NSW eyes testing for attackers of police

·2-min read

Anyone who attacks a police officer or other frontline worker will be subject to mandatory disease testing under laws passed in the NSW lower house.

Police and Emergency Services Minister David Elliott said the mandatory testing scheme would help provide some peace of mind and lessen anxiety for affected workers.

A person subject to a Mandatory Testing Order will be required to provide a blood sample if their bodily fluid has come into contact with an enforcement, health, or emergency services worker as a result of the person's deliberate action, and the worker is at risk of contracting a blood-borne disease as a result.

"Police officers are already required to confront dangerous and violent situations during the course of their shift. So this government is committed to protecting the health and safety of our officers who give so much to keep our communities safe," Mr Elliott said.

"Unbelievably, some people think it's okay to expose these officers and workers to blood-borne diseases like HIV, hepatitis B or hepatitis C by spitting on or biting them while they are simply doing their job. Sadly, the repercussions can be life-changing for those workers affected."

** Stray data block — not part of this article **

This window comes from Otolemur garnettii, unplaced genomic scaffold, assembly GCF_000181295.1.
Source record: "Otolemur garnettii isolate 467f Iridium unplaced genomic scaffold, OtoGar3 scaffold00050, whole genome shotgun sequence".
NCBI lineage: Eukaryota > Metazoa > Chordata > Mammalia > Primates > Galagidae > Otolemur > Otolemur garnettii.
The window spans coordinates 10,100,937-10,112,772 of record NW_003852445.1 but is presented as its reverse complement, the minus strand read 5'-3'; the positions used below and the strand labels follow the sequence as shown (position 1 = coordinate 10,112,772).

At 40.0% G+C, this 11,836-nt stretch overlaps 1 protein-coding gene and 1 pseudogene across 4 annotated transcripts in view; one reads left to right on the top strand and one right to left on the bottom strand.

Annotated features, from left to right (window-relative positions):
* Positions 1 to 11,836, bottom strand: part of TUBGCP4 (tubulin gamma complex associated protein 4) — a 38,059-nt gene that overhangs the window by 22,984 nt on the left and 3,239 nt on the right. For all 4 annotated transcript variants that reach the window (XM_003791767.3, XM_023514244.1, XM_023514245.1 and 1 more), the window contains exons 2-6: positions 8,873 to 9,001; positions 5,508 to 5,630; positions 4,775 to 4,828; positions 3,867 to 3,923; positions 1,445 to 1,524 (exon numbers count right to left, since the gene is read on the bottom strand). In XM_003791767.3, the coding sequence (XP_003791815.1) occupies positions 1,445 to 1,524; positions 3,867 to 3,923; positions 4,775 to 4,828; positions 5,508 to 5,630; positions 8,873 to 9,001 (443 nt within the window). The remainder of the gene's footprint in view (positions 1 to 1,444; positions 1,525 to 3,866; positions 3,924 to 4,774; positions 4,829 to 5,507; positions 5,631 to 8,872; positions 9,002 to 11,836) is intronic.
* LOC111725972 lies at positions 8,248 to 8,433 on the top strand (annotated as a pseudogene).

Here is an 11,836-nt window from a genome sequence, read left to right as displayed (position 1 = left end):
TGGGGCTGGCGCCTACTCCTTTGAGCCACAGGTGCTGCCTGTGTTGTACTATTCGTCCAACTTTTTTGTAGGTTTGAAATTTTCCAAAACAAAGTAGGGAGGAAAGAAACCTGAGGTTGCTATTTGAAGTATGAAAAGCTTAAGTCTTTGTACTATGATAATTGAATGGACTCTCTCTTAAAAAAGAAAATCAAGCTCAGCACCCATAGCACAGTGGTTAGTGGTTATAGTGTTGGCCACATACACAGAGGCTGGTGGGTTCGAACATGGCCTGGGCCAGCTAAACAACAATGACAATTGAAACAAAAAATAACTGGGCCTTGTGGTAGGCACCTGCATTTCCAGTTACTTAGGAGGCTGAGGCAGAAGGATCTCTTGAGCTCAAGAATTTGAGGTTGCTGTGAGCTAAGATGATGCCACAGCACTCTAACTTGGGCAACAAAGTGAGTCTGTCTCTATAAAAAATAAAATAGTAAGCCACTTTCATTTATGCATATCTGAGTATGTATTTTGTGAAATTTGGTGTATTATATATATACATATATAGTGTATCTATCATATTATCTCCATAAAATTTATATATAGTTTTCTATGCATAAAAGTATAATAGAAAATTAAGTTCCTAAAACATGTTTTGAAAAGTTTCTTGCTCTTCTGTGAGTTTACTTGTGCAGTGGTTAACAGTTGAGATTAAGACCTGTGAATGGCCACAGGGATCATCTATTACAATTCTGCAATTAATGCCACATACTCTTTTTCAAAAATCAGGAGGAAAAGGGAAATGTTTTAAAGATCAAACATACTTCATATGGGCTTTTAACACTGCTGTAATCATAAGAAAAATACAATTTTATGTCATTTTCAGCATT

A Mandatory Testing Order will require the subject of the order to provide a blood sample within two days or face a maximum penalty of more than $10,000 and/or 12 months' imprisonment.

In the 2019-2020 financial year NSW police reported:

* 1182 actual and near miss incidents of "exposure/contact to bodily fluid"

* 90 actual and near miss incidents of "human bites"

* 45 actual or near miss incidents of "needle stick injury".

NSW Police Association president Tony King said the new scheme will help eliminate some of the distress these attacks can cause.

"Police officers deserve to be given the peace of mind that the results from mandatory testing will give them, which under this piece of legislation allows for this to occur in quick time. The Police Association has advocated for this law for more than seven years now and we see no reason for it be held up any longer," Mr King said.

Corrective Services NSW Commissioner Peter Severin said the bill was welcomed by the state's 9000 staff working in prisons and with offenders in the community.

Public Service Association of NSW General Secretary Stewart Little said new mandatory blood testing for inmates who attack prison officers will discourage the weaponisation of blood in corrections facilities.

"Anyone who wants to commit a filthy, cowardly act and spits in the face of an officer deserves to have the full weight of the law thrown at them, including a mandatory blood test," Mr Little said.

The bill is expected to be considered by the Legislative Council in early 2021.